I should also point out that not only have the Golden Hill staff been terrific in their handling of this issue, but the fact that Health Director La Mar Hasbrouck is an actual MD which provided such a wealth of insight and training during what could have been a bigger disaster.

The City of Kingston Water Department does monthly testing of the water at the facility, taken at several random locations during the year, but they do no have the ability to test for Legionella. This too will change. Only hours after the incident was confirmed, KWD offered as solution to the problem. A little late I'd say. Other means will be instituted for the continued testing of the water.

This will no doubt spur the conversation once again about what the county should do about it's ancient Health Care Campus and whether the county should be in the health care business at all. The service is high quality, but the cost to the taxpayer will continue to increase until the federal government provides a clearer message as to where funding sources and insurance payments will come from.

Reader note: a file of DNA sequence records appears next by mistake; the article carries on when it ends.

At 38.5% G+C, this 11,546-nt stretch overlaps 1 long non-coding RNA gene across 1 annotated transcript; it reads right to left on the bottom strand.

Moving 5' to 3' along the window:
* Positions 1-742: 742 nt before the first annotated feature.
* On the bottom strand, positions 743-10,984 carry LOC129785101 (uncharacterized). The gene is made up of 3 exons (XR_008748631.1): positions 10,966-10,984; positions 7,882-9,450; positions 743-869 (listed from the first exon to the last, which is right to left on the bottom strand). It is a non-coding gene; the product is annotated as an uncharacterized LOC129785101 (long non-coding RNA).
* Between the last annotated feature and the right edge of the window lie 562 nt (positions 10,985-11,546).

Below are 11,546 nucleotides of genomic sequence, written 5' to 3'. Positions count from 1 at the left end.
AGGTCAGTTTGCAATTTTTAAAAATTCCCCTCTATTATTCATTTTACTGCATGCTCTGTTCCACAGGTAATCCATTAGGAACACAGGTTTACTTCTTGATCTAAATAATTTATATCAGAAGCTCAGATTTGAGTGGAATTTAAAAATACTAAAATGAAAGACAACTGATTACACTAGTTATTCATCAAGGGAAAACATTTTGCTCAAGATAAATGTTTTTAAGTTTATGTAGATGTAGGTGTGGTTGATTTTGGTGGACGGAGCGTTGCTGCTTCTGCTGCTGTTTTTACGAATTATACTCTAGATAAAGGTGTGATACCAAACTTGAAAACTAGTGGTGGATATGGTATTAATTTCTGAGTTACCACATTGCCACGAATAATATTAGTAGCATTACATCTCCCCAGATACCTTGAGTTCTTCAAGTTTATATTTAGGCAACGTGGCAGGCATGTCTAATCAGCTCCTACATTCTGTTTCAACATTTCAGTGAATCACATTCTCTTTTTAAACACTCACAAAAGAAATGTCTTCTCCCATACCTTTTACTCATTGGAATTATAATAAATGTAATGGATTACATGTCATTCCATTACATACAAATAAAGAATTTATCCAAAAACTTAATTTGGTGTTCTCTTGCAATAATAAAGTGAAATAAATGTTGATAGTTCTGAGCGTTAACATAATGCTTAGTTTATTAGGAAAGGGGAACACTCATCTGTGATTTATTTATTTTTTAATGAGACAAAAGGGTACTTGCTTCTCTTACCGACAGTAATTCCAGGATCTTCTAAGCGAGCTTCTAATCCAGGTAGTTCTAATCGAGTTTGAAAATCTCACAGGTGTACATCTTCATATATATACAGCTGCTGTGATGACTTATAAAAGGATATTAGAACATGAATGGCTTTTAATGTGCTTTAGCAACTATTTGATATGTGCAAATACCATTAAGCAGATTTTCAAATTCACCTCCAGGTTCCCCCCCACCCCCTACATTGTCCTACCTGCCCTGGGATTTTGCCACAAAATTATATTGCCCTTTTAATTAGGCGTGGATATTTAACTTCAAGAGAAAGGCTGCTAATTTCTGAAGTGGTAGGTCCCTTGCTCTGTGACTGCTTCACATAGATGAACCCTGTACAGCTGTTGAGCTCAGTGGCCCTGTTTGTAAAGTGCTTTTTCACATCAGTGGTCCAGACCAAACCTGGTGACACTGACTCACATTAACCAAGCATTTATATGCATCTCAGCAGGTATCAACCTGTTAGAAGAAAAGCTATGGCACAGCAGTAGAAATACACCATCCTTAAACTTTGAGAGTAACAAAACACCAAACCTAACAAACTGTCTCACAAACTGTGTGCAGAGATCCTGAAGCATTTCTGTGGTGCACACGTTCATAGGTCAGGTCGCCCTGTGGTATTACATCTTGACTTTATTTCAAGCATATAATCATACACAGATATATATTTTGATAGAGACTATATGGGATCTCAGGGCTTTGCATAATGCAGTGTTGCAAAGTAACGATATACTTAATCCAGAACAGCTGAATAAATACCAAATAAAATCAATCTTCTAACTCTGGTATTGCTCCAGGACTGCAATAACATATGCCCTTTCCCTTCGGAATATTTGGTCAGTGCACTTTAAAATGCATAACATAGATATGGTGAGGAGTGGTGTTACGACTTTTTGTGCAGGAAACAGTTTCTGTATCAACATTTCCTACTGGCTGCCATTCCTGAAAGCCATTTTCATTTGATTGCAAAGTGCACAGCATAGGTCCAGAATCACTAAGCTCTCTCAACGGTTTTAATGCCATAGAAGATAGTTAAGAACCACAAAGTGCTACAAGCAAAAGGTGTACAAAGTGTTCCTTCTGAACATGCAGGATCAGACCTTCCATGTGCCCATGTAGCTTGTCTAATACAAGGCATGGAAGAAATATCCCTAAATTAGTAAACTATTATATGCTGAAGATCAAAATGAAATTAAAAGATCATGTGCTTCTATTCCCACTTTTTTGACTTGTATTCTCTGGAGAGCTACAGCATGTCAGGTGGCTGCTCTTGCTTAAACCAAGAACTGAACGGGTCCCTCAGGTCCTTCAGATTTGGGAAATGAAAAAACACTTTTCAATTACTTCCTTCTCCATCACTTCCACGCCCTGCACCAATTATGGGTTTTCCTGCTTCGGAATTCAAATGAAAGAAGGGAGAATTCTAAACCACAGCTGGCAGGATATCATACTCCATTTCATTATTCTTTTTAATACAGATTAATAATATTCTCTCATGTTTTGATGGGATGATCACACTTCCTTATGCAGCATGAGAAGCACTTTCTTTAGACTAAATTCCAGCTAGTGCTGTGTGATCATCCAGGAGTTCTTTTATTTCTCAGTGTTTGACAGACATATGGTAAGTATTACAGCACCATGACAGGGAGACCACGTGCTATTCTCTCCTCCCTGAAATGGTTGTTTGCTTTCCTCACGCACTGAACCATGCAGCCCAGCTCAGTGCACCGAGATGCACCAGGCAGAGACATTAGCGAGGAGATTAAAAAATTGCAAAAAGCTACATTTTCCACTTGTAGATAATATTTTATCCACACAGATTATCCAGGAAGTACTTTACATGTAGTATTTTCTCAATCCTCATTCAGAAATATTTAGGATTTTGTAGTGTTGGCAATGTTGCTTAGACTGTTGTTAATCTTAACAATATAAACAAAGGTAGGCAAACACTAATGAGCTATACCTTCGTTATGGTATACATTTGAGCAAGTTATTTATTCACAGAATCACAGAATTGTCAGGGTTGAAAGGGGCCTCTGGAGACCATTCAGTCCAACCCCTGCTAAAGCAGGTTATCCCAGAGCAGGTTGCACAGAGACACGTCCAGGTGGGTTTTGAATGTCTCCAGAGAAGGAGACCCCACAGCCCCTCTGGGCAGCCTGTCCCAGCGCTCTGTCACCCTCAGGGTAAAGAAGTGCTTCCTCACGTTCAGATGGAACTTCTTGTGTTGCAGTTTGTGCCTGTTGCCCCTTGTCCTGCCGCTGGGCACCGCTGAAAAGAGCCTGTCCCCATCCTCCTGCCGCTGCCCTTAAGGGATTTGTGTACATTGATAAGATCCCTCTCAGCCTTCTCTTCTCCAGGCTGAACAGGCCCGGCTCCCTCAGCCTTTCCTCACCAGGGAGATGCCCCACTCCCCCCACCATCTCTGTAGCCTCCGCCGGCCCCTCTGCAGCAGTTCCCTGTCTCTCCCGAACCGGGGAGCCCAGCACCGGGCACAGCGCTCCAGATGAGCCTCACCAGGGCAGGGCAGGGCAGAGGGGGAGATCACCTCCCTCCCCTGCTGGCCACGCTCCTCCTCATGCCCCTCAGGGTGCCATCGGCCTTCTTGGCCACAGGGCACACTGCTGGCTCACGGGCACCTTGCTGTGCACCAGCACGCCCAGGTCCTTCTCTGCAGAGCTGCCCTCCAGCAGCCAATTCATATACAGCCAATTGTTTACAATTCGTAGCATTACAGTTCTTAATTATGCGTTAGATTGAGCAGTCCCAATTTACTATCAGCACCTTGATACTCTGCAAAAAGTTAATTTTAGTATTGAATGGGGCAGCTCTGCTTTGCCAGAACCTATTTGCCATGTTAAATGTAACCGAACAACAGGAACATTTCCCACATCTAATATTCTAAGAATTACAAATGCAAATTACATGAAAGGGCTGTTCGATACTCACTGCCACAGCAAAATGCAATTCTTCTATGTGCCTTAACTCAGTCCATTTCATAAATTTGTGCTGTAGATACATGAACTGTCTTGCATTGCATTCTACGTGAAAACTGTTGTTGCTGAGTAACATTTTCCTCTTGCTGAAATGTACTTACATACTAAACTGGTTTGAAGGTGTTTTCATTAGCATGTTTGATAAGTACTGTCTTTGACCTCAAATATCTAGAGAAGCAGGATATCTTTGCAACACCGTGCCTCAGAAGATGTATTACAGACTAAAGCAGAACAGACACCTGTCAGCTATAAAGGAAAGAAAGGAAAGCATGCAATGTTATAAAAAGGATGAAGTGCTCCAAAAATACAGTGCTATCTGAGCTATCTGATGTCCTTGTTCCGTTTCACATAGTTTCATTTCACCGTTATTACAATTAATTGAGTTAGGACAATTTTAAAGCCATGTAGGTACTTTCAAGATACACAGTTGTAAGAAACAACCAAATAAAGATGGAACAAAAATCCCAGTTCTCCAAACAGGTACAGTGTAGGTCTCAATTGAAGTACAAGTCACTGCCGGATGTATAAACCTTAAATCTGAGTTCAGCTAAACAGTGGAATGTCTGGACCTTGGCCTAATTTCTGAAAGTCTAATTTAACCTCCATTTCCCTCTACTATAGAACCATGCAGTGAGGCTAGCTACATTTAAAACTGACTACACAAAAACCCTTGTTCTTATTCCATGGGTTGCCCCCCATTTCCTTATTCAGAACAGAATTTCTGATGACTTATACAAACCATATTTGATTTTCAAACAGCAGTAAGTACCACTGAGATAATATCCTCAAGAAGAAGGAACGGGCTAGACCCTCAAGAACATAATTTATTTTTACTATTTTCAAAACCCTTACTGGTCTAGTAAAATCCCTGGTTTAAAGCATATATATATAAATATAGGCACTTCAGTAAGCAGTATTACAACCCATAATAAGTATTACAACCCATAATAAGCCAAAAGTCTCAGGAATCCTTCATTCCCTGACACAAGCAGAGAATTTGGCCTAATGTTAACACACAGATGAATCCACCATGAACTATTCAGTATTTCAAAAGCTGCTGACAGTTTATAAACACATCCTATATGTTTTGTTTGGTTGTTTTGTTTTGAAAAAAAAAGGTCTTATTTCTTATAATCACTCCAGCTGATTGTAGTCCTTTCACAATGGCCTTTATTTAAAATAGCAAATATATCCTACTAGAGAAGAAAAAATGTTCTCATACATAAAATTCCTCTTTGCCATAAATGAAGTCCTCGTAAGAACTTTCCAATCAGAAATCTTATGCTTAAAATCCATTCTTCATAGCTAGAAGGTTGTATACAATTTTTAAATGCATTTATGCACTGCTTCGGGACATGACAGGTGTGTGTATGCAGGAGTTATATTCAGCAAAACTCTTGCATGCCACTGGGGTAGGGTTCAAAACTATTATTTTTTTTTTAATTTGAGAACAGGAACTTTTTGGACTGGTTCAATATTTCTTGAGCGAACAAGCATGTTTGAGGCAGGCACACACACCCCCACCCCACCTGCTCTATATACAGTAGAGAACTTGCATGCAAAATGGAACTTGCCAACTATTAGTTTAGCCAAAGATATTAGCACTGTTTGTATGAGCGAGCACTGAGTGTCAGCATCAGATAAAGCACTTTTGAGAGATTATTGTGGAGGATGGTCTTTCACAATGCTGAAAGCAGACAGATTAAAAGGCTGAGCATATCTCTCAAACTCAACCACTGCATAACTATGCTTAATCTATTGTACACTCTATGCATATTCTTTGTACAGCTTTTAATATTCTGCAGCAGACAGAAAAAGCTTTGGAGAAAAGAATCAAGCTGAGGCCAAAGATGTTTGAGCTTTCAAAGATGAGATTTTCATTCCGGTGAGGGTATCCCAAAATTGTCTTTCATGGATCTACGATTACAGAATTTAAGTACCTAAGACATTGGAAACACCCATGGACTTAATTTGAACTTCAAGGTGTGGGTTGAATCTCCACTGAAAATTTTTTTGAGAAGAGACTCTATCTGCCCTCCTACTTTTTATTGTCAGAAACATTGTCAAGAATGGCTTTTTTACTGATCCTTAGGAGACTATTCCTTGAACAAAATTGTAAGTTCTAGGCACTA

What struck me was at one point someone said: "We are going to flush the new wing first". The age of the new wing? Early 70's.
It's still called the new wing! Good grief.


Anonymous said...

Mike, Good job in stating the facts so that the general public can understand what legionnaire's is all about. Sounds like you are enjoying, at least so far, your time in county government.
We are fortunate that we were able to hire a true medical doctor for the county who could address this in a timely fashion. Not to mention that he has a background in infectious diseases. Only concern is how long he will stay with his credentials.

Anonymous said...

It's bitter sweet that we have renewed attention toward the betterment of our health care facility while the economy is in the tank.
You'll find, the reason the last leadership hesitated to get to the root of the problems of Golden Hill is because the public is still gun shy about spending taxpayer dollars on a capital project of that size. Why? ...look no further than the debacle of the jail. It's too soon and the trust in the management skills of any legislature isn't there. I really don't blame them.

Anonymous said...